Although typically pigeon-holed as a troubleshooting tool, your network analyzer can also be used to test the security of an application. During another recent onsite visit, I tapped into a large medical network that had thousands of medical records flowing in clear text to and from numerous connections--frightening when you consider that the United States passed the Health Insurance Portability and Accountability Act (HIPAA) in 1996 which imposes a fine of US$25,000 per incident for each privacy violation. HIPAA is similar to Europe's "Directive on the Protection of Individuals with Regard to the Processing of Personal Data and on the Free Movement of Such Data," which was adopted in 1995.

In Figure 1, I have used Ethereal to capture a plain-text password crossing the wire. You can clearly see SpamKiller (a spam-elimination tool by McAfee Security) sending out the POP password in plain text. I configured the password as "seethecleartextpassword?" in this example because I wanted the password to really stand out in the trace file.

Figure 1: Note the password in this POP login: "seethecleartextpassword"?just to make sure it stands out.

When you run Ethereal to check for plain-text passwords and unencrypted data, make sure you look in the hex window--which is where the clear text information will be visible if it exists.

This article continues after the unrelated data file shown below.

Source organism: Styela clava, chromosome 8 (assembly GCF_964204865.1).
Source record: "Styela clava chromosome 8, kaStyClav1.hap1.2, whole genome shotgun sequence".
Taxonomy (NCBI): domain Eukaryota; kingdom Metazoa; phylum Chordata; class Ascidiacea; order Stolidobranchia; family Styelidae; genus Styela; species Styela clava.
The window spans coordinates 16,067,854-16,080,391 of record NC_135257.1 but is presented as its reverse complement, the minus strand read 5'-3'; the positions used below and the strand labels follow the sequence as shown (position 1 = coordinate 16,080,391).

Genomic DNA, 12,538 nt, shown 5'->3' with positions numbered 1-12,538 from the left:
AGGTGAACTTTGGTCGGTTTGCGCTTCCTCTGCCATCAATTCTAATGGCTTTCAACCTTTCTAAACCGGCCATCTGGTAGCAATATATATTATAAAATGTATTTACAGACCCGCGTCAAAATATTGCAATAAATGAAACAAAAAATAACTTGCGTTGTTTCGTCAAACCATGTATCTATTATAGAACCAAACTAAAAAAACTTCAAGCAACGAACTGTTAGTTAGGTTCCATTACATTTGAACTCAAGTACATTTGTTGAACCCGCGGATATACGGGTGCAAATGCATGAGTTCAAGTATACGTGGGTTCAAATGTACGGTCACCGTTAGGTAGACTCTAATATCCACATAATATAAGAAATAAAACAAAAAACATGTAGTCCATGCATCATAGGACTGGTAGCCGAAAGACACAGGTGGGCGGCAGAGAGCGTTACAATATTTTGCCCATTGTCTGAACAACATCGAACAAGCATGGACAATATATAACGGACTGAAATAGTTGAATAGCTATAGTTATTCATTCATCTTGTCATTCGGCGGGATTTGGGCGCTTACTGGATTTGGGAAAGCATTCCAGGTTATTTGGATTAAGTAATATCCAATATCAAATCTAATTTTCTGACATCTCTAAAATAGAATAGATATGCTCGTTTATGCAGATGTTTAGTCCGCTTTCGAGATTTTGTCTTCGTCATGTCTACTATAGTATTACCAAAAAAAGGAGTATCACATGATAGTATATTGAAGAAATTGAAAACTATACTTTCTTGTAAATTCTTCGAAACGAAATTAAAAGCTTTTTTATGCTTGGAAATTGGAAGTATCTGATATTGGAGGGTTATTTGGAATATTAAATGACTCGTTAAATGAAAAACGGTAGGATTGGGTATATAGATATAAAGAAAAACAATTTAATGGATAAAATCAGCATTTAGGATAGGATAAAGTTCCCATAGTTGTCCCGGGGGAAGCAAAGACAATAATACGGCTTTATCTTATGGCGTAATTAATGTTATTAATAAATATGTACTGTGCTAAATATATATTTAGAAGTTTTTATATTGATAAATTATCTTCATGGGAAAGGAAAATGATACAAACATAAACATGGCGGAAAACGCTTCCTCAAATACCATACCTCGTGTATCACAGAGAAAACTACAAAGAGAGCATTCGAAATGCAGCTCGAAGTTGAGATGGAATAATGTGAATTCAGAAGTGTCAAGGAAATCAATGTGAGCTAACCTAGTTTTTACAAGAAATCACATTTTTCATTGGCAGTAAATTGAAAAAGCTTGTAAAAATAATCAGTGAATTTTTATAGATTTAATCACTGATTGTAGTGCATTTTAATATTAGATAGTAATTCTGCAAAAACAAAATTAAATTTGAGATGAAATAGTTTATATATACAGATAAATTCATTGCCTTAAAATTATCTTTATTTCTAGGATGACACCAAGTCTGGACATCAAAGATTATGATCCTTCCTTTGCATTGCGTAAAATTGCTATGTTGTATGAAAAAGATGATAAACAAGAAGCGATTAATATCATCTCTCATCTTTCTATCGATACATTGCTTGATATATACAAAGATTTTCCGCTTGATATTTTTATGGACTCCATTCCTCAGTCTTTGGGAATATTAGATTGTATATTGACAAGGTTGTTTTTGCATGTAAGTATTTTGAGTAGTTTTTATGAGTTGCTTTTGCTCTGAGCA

Other features that make Ethereal stand out are:

  • TCP trace graphing

  • Sortable trace files

  • Live packet capture and display

  • Custom coloring based on filters

  • Numerous pre-defined decodes and filter fields

  • Ability to open numerous trace file formats

I often refer to Ethereal as the "ankle biter" to the big analyzer manufacturers such as Network Associates and WildPackets. If you are used to those full-functioning analyzers, it is difficult to step down to work with Ethereal. If, however, you have not become spoiled by easy charting, graphing and filtering and you are on a severely restricted budget, then Ethereal is the tool for you.

NetScanTools Pro

One of my very favorite tools is NetScanTools Pro--it is a must-own tool for anyone focused on security. From tracing back to an attacker to zipping right through a firewall that blocks ICMP echo requests and replies, this is the tool. This year I demonstrated the newest version of NetScanTools Pro with its slick interface and automated trace-back function.

If you have someone knocking at your network door and you'd like a bit more information about them, click on the Automated button and enter what you know about the target (such as their IP address, domain name or e-mail address). You can choose to be stealthy by not contacting the target directly or go all out and scan the target directly. (Remember the warning about scanning systems without the owner's permission.)

NetScanTools can also be used to locate a rogue server on your network through a simple port scan. In Figure 2, I set up NetScanTools to perform a scan of a set of network addresses ( through to look for anyone running services on port 21 (typically used for FTP services). There are other tools that can be used for a standard port scan, but NetScanTools offers customized port probes over TCP or UDP. You can create a TCP port probe using any combination of TCP flags--you can even define the source port and Maximum Transmission Unit (MTU) size to checking path MTU.